"The sovereignty you have over your work will inspire far more people than the actual content ever will." - Gaping Void
Kettle there's an "a" instead of a "1" which breaks the link. You might fix it, in any case hoping this generates comment. I love your interlocutors here!
Thanks John. Link now fixed.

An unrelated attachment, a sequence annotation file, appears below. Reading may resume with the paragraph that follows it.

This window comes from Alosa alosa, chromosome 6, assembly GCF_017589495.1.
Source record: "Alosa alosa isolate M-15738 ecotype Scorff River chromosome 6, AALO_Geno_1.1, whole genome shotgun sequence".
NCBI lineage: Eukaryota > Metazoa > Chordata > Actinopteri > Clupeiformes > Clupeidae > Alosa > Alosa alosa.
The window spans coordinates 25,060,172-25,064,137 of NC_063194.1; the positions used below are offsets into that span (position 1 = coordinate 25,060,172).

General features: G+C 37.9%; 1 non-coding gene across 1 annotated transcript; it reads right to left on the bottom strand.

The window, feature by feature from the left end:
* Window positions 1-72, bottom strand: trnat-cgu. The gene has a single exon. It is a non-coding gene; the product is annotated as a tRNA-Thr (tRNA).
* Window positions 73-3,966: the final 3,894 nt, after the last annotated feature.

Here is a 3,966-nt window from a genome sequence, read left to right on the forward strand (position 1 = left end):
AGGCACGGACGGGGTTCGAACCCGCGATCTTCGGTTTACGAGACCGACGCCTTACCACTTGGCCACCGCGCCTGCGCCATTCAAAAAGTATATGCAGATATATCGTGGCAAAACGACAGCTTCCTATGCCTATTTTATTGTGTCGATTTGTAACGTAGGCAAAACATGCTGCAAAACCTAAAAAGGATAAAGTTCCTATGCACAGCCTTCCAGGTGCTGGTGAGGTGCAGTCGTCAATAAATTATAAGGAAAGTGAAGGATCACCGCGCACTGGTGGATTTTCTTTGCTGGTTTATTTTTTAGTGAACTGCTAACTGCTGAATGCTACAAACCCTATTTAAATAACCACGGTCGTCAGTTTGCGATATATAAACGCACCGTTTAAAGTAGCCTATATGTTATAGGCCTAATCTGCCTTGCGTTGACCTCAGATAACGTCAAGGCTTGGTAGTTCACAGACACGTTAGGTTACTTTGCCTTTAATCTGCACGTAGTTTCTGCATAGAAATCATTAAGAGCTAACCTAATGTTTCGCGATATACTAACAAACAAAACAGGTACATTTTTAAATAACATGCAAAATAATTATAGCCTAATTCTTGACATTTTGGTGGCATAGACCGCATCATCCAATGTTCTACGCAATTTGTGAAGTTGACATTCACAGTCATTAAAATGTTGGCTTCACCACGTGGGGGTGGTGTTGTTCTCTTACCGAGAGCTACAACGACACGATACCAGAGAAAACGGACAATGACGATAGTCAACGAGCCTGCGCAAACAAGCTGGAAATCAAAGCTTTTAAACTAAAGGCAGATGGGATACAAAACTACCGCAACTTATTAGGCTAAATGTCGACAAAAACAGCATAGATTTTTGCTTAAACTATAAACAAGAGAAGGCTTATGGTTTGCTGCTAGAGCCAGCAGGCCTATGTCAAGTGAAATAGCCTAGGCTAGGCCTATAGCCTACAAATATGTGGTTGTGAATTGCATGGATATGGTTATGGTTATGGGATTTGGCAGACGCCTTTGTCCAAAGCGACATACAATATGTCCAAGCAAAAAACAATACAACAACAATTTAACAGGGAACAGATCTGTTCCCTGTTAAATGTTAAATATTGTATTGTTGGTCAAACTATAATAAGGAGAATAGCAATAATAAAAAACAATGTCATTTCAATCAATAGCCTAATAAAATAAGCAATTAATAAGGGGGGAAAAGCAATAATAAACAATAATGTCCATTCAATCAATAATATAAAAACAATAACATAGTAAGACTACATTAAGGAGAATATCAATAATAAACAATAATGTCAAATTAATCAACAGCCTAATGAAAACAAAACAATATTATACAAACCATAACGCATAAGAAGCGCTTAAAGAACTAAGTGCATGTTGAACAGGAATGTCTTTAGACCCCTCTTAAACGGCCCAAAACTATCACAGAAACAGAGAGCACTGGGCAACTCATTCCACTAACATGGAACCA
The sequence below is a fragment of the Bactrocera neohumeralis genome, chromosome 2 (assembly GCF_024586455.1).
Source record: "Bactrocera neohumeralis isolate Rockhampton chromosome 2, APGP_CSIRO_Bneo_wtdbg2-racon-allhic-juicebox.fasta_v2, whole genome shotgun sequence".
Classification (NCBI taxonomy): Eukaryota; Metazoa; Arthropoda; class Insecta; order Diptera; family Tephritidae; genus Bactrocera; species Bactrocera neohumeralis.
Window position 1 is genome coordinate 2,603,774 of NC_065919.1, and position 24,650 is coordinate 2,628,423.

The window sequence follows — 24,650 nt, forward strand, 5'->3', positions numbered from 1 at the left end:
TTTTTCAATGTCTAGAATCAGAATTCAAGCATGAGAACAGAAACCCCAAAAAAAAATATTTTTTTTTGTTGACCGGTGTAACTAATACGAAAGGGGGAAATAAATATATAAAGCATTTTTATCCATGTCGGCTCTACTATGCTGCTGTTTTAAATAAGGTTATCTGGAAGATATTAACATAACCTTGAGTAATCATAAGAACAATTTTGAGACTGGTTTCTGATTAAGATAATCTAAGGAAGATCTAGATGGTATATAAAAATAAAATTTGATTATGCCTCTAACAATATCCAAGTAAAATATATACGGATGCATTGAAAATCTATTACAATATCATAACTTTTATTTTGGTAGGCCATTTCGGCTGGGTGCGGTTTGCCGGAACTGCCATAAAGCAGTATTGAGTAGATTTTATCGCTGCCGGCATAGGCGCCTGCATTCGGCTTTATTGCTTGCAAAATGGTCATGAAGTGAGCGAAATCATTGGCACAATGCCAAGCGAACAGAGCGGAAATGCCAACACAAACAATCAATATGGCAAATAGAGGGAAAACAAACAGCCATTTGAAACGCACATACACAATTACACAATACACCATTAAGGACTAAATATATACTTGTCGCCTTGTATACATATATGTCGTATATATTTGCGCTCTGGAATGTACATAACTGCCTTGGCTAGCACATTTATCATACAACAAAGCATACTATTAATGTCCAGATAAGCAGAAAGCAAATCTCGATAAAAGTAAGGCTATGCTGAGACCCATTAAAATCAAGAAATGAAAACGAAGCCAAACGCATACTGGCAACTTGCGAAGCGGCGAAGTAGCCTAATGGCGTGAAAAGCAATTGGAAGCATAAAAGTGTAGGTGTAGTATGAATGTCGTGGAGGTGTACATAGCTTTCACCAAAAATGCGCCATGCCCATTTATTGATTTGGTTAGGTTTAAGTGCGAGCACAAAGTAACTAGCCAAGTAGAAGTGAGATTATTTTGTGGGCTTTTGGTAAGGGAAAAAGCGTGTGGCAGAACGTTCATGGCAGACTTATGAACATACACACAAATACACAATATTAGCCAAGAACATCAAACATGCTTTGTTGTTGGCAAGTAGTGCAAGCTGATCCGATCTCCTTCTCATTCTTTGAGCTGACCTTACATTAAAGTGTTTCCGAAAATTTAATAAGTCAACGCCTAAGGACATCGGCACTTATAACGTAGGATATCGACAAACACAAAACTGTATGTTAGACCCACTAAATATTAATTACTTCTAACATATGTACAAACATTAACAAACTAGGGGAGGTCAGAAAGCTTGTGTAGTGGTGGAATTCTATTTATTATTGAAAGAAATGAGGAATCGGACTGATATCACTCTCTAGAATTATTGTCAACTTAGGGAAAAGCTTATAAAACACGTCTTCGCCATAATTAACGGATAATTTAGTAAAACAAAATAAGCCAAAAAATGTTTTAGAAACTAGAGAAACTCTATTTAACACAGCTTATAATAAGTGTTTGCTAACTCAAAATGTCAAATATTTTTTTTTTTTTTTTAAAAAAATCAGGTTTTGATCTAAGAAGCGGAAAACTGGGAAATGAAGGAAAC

This post provoked two strands of thought. The first was to remember Zizek's Resistance is Surrender:"The lesson here is that the truly subversive thing is not to insist on "infinite" demands we know those in power cannot fulfill. Since they know that we know it, such an "infinitely demanding" attitude presents no problem for those in power: So wonderful that, with your critical demands, you remind us what kind of world we would all like to live in. Unfortunately, we live in the real world, where we have to make do with what is possible. The thing to do is, on the contrary, bombard those in power with strategically well selected, precise, finite demands, which can't be met with the same excuse."The second strand is a continued spinning of the religious/disaster complex. What's striking to me is how The Family is viewed as small albeit powerful. But the connections with other organizations like Young Life which identifies and cultivates high schoolers and then Campus Crusade for Christ which does the same in college make the Family's reach quite extensive.Repeating such structures from a non-totalitarian but rather pro-democratic stance seems somewhat a paradox. It's as if I imagine democracy as somehow self-organizing. At minimum I agree that a focus on demands which could make a real difference in real life seems superior to demands which are abstractions.
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